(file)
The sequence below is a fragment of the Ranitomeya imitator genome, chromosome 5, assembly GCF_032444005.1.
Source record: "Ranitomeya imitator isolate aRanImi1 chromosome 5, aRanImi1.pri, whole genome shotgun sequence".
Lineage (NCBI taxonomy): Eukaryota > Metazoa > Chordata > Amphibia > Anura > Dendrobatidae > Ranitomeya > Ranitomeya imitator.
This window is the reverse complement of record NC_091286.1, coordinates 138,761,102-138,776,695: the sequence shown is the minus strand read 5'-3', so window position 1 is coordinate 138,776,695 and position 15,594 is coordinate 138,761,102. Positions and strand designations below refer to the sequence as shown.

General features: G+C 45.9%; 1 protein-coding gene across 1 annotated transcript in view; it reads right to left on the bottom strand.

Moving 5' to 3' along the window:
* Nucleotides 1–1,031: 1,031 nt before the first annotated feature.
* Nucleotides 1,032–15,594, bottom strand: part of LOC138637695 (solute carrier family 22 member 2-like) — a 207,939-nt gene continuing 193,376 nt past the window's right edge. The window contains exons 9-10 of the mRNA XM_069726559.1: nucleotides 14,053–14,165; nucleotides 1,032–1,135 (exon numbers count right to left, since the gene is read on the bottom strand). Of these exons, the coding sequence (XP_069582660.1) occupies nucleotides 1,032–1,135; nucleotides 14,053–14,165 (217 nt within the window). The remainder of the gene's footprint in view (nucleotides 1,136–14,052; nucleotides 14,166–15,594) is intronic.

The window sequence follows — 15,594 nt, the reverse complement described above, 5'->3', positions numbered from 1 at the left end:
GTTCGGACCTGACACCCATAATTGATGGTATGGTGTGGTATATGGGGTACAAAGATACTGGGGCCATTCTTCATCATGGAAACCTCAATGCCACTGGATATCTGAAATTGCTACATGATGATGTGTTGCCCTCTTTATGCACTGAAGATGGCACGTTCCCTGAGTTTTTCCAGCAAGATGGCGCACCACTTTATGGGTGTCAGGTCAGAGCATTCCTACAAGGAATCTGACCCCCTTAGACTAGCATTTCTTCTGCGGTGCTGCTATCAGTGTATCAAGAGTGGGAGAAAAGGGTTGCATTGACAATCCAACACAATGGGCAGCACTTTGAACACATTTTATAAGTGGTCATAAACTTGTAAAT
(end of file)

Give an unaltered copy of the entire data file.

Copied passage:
The sequence below is a fragment of the Ranitomeya imitator genome, chromosome 5, assembly GCF_032444005.1.
Source record: "Ranitomeya imitator isolate aRanImi1 chromosome 5, aRanImi1.pri, whole genome shotgun sequence".
Lineage (NCBI taxonomy): Eukaryota > Metazoa > Chordata > Amphibia > Anura > Dendrobatidae > Ranitomeya > Ranitomeya imitator.
This window is the reverse complement of record NC_091286.1, coordinates 138,761,102-138,776,695: the sequence shown is the minus strand read 5'-3', so window position 1 is coordinate 138,776,695 and position 15,594 is coordinate 138,761,102. Positions and strand designations below refer to the sequence as shown.

General features: G+C 45.9%; 1 protein-coding gene across 1 annotated transcript in view; it reads right to left on the bottom strand.

Moving 5' to 3' along the window:
* Nucleotides 1–1,031: 1,031 nt before the first annotated feature.
* Nucleotides 1,032–15,594, bottom strand: part of LOC138637695 (solute carrier family 22 member 2-like) — a 207,939-nt gene continuing 193,376 nt past the window's right edge. The window contains exons 9-10 of the mRNA XM_069726559.1: nucleotides 14,053–14,165; nucleotides 1,032–1,135 (exon numbers count right to left, since the gene is read on the bottom strand). Of these exons, the coding sequence (XP_069582660.1) occupies nucleotides 1,032–1,135; nucleotides 14,053–14,165 (217 nt within the window). The remainder of the gene's footprint in view (nucleotides 1,136–14,052; nucleotides 14,166–15,594) is intronic.

The window sequence follows — 15,594 nt, the reverse complement described above, 5'->3', positions numbered from 1 at the left end:
GTTCGGACCTGACACCCATAATTGATGGTATGGTGTGGTATATGGGGTACAAAGATACTGGGGCCATTCTTCATCATGGAAACCTCAATGCCACTGGATATCTGAAATTGCTACATGATGATGTGTTGCCCTCTTTATGCACTGAAGATGGCACGTTCCCTGAGTTTTTCCAGCAAGATGGCGCACCACTTTATGGGTGTCAGGTCAGAGCATTCCTACAAGGAATCTGACCCCCTTAGACTAGCATTTCTTCTGCGGTGCTGCTATCAGTGTATCAAGAGTGGGAGAAAAGGGTTGCATTGACAATCCAACACAATGGGCAGCACTTTGAACACATTTTATAAGTGGTCATAAACTTGTAAAT